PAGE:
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Permaculture


Permaculture

In the mid-seventies, two Aussies introduced a new green term to environmentalism, living in the arid Australian (Tasmania) climate. They published in 1978 their first book “Permaculture One” and a year later “Permaculture Two.”  Bill Mollison grew up in Tasmania, and as he writes in the book’s introduction to Permaculture:  “everything we needed we made our own boots our personal metal works: we caught fish, grew food, made bread. I didn’t know anyone who lived there had only one job, or even anything that you could define as a job, Everybody worked at several things.” What he describes is important,  first of all, living and designing with nature require many skills, not one. When the book was published, the critic was mixed, the professional community was outraged, because they combined several fields as biology with architecture, agriculture with forestry and so on. This applies in the same way when finding solutions to complex challenges for a designer.

Permaculture is a design system for creating the sustainable human environment.

The core of  Permaculture is design. The design is a connection of things. (Introduction to Permaculture by Bill Mollison. ) The basic ethics that drive permaculture are borrowed from three broads maxims could be re-worded to communication. The ecologic design is an integrative, ecologically responsible design discipline. It helps connect scattered efforts in green architecture, sustainable agriculture, engineering, and other fields. Ecological design is both a profoundly hopeful vision and a pragmatic tool. By placing ecology in the foreground of design, it provides specific ways of minimizing energy and materials use, reducing pollution, preserving habitat, and fostering community, health, and beauty. It provides a new way of thinking about design principles.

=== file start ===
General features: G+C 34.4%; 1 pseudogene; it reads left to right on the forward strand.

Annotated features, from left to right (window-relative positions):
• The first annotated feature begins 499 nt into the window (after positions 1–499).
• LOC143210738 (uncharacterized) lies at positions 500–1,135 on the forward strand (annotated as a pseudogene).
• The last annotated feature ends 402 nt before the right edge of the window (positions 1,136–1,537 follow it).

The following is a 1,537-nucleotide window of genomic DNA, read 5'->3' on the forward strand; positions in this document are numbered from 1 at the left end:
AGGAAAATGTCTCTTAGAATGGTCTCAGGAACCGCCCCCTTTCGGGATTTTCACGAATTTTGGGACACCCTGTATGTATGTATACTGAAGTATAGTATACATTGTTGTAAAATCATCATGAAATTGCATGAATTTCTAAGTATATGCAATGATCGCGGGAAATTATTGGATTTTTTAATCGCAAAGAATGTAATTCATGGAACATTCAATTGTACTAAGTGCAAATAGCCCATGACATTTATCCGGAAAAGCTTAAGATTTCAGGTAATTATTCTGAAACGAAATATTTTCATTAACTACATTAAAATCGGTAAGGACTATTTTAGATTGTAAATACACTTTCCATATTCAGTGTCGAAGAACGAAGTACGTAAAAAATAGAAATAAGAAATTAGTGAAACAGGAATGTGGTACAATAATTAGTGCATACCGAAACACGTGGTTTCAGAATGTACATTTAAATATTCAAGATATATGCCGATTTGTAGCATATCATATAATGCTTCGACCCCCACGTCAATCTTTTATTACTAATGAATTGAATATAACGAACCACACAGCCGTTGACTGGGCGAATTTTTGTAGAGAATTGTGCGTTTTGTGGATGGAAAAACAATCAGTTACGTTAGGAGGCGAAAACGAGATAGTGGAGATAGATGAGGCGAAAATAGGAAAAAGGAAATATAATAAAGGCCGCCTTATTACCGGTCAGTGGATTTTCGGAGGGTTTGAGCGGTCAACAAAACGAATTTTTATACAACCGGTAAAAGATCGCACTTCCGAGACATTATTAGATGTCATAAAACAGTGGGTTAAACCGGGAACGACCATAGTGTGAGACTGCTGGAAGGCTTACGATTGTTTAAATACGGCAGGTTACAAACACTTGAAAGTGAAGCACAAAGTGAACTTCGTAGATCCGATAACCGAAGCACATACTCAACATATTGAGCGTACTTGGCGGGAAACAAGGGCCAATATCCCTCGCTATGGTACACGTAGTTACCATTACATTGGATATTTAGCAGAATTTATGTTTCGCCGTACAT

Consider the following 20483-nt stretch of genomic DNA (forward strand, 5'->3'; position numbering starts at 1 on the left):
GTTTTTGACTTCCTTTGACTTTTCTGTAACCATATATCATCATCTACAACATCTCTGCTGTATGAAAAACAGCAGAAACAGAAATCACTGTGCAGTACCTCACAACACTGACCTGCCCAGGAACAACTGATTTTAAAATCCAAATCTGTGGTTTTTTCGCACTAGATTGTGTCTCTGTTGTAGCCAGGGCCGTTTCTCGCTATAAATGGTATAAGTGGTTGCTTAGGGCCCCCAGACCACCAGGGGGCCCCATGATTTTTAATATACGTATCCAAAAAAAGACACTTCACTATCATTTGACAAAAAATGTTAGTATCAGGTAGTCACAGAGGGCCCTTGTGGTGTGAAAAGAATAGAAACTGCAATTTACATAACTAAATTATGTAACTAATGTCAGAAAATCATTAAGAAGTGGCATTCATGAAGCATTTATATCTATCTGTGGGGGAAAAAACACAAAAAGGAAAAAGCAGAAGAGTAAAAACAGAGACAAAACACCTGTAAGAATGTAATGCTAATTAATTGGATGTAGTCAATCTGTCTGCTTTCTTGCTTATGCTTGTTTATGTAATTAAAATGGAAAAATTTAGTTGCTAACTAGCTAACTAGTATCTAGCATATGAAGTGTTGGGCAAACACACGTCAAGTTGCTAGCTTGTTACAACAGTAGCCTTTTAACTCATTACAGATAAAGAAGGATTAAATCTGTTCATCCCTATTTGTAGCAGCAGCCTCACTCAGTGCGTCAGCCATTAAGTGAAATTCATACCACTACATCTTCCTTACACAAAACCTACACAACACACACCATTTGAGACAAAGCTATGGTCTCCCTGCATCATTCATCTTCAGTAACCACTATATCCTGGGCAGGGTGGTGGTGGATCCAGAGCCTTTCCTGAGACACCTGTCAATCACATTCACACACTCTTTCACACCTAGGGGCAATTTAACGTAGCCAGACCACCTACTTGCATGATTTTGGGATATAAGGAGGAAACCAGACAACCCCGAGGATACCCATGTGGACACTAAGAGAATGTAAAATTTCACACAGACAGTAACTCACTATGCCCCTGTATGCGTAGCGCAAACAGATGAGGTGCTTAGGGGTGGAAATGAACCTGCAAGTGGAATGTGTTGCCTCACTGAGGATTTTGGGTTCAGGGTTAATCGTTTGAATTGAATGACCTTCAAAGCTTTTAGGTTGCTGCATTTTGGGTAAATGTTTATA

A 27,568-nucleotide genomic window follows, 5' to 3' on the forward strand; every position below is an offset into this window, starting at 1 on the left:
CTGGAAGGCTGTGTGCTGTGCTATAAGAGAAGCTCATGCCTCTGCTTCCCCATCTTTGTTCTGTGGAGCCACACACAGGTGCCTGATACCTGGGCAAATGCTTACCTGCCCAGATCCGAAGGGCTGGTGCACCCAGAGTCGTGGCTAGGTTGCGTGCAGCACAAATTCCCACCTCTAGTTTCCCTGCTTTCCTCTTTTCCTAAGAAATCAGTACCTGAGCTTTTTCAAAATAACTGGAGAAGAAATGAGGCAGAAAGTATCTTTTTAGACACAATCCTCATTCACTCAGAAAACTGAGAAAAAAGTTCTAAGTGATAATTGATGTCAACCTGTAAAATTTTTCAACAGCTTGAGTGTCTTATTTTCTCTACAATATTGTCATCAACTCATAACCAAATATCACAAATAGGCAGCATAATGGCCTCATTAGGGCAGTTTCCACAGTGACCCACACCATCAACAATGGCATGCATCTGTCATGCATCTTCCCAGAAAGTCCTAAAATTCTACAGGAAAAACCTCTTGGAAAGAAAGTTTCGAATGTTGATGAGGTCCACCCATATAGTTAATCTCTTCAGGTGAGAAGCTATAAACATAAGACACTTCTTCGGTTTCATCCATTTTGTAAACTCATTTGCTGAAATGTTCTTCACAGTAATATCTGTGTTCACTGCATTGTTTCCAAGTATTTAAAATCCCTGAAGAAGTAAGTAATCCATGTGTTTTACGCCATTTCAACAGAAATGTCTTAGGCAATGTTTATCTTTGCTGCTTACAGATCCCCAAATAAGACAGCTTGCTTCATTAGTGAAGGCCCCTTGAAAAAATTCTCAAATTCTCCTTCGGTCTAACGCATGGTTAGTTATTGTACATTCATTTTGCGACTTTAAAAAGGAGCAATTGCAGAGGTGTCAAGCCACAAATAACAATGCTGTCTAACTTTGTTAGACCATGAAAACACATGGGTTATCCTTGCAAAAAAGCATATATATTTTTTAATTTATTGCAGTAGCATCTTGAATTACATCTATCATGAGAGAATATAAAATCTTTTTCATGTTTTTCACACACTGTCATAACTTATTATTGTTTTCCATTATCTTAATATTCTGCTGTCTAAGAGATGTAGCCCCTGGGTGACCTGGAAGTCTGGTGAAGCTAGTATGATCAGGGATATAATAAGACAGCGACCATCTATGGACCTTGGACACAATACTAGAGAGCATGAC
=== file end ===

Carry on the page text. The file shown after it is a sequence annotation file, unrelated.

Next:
1. Take care of the Earth (natural resources )
  2. Take care of people (yourself, community)
  3. Equal share (limit consumption/reproduction)

Communicate